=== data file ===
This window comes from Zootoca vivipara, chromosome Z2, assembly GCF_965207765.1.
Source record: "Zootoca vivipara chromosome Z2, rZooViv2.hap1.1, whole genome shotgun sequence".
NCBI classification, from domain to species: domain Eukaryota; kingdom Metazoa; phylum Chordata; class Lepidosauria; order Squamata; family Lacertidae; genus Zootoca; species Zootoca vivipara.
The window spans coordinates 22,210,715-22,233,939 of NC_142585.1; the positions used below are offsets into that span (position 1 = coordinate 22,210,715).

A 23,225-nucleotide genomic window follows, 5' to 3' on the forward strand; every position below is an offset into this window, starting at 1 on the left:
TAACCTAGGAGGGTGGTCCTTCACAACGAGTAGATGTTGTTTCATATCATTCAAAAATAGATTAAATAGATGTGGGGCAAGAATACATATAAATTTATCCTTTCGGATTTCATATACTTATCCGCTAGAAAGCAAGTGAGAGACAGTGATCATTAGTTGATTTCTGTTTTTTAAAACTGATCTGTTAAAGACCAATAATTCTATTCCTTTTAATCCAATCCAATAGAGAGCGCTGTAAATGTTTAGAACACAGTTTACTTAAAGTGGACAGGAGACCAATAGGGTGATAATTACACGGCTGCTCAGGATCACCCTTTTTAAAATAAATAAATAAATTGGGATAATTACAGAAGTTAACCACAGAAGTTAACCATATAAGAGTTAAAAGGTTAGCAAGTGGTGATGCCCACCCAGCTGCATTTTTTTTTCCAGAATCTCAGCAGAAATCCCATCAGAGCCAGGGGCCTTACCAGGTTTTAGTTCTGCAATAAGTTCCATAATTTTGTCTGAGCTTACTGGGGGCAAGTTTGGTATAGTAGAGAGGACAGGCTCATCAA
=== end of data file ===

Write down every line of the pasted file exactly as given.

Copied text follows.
This window comes from Zootoca vivipara, chromosome Z2, assembly GCF_965207765.1.
Source record: "Zootoca vivipara chromosome Z2, rZooViv2.hap1.1, whole genome shotgun sequence".
NCBI classification, from domain to species: domain Eukaryota; kingdom Metazoa; phylum Chordata; class Lepidosauria; order Squamata; family Lacertidae; genus Zootoca; species Zootoca vivipara.
The window spans coordinates 22,210,715-22,233,939 of NC_142585.1; the positions used below are offsets into that span (position 1 = coordinate 22,210,715).

A 23,225-nucleotide genomic window follows, 5' to 3' on the forward strand; every position below is an offset into this window, starting at 1 on the left:
TAACCTAGGAGGGTGGTCCTTCACAACGAGTAGATGTTGTTTCATATCATTCAAAAATAGATTAAATAGATGTGGGGCAAGAATACATATAAATTTATCCTTTCGGATTTCATATACTTATCCGCTAGAAAGCAAGTGAGAGACAGTGATCATTAGTTGATTTCTGTTTTTTAAAACTGATCTGTTAAAGACCAATAATTCTATTCCTTTTAATCCAATCCAATAGAGAGCGCTGTAAATGTTTAGAACACAGTTTACTTAAAGTGGACAGGAGACCAATAGGGTGATAATTACACGGCTGCTCAGGATCACCCTTTTTAAAATAAATAAATAAATTGGGATAATTACAGAAGTTAACCACAGAAGTTAACCATATAAGAGTTAAAAGGTTAGCAAGTGGTGATGCCCACCCAGCTGCATTTTTTTTTCCAGAATCTCAGCAGAAATCCCATCAGAGCCAGGGGCCTTACCAGGTTTTAGTTCTGCAATAAGTTCCATAATTTTGTCTGAGCTTACTGGGGGCAAGTTTGGTATAGTAGAGAGGACAGGCTCATCAA